Good science, good sales job

Prudhoe Bay Took ‘A Total Team’

The thirst for exploring the unknown motivated the Richfield Oil Company people to discover the Swanson River oil field on the Kenai Peninsula in 1957. It should be no surprise that the Richfield corporate culture led them to the North Slope of Alaska. Meanwhile, some other high-level managements thought, “They are going to hell,” for exploring in so remote an area.

Richfield sent its first geological field party to the Arctic Coastal Plain in the summer of 1959. By the early 1960s, nearly all of the companies with Anchorage offices (and some outside Alaska) had surface geologic parties working on the North Slope.

With the advent of helicopters, the geologists’ mobility was further enhanced, making it possible to refine the interpretation of the surface geology and bring back samples that could be evaluated for age, oil source potential and reservoir quality.

The Coastal Plain is devoid of rock outcrops, so these early geologists worked in the hills where there were rock outcrops. In light of the spotty distribution of outcrops, the geologists would piece the geology together bit by bit, and during subsequent field seasons attempt to add new information where there was none or where available data were confusing …

The Prudhoe Bay discovery was a team effort in the broadest sense of the term. In an interview years after the discovery, H.C. Jamison said, “It (the discovery) is a measure of your capabilities as a professional group. And I stress the word group, because, boy, this thing was a total team situation.”

Contributions ranged from minor to major. At important stages, approvals were critical for the project to advance to the next step.

The Anchorage explorationists provided good reasons for drilling Prudhoe Bay. They, in turn, recommended it to the middle management of the Dallas exploration staff. Their stamp of approval was vital and was given.

For the Prudhoe exploration well, the top executives had to be convinced to allocate the capital to proceed. They did.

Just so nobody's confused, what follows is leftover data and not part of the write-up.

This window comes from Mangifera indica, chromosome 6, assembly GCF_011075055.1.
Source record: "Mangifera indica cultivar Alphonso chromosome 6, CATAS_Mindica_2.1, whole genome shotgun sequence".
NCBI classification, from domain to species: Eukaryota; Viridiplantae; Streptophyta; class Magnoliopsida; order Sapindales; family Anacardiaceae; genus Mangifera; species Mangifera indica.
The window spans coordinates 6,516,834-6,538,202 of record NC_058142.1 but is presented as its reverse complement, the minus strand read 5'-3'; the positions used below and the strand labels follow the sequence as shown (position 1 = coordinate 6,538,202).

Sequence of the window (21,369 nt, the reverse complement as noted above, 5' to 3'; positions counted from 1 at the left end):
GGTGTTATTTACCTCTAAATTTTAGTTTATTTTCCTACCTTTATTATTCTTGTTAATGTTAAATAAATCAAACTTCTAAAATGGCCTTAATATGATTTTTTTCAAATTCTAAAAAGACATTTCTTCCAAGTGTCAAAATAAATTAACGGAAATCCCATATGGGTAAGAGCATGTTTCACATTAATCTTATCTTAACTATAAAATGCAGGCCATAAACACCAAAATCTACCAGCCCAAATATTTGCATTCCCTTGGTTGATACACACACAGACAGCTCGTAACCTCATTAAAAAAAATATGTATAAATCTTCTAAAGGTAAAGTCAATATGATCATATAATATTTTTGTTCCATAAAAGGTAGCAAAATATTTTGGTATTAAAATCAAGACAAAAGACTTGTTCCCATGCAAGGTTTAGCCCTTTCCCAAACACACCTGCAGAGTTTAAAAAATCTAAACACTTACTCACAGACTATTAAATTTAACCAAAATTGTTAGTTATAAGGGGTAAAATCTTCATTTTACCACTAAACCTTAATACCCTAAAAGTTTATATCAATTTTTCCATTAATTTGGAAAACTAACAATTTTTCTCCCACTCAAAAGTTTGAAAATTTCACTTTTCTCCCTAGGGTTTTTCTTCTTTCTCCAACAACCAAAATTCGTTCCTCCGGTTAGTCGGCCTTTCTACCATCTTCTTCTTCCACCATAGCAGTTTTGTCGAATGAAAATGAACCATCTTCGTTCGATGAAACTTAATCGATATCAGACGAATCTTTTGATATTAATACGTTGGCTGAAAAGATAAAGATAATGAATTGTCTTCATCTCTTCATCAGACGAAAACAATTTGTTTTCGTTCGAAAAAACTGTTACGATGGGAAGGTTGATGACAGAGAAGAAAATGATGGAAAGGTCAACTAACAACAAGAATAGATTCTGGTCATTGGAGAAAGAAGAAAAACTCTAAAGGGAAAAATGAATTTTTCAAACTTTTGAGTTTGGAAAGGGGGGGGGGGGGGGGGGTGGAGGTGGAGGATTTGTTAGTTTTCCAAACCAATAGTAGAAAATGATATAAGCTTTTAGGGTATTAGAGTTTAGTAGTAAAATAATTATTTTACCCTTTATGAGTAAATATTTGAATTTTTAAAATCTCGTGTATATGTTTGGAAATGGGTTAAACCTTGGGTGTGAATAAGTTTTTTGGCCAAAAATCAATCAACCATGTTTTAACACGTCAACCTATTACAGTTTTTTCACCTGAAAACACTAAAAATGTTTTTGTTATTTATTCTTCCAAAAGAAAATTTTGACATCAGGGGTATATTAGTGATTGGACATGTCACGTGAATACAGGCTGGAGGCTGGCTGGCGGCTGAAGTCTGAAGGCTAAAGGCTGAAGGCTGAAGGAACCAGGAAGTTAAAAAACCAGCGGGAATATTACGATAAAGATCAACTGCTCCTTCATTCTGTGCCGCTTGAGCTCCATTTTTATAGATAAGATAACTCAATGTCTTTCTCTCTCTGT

Prudhoe Bay would not have been drilled without the involvement of any one of these three groups. What is not so obvious is the importance of discrete individuals. It is plausible that had some seemingly minor contribution not been made, the drilling project may have faltered.

The only source of geologic structural knowledge in the Colville and Prudhoe Bay areas was the seismograph. This is where the geophysicist part of the explorationist team shines. In oil-field vernacular they are called doodlebuggers. There is no derision implied.

Historically, geophysicists and their families were a hearty lot because they were the advance guard of oil exploration. They moved often and many times to out-of-the-way places. Frequently they were not in a place long enough to establish friendships. They were not patsies, but the Arctic Coast was like the end of the world to them. They then literally lived on the job in buildings mounted on sleds called wanigans, which had been adapted to housing, eating, office and repair facilities. Crawler tractors pulled these mobile camps, keeping them close to the fieldwork.

Many of the geophysical supervisors during the early years of North Slope exploration in the early 1960s did not have college degrees in geophysics, as there were few colleges, if any, that taught exploration geophysics. Because there were physics and electrical concepts involved, these early supervisors had science backgrounds in mathematics, physics and electrical engineering.

Many of the geophysical supervisors during the early years of North Slope exploration in the early 1960s did not have college degrees in geophysics, as there were few colleges, if any, that taught exploration geophysics. Because there were physics and electrical concepts involved, these early supervisors had science backgrounds in mathematics, physics and electrical engineering.

Many of them had worked directly for some of the pioneers in exploration geophysics.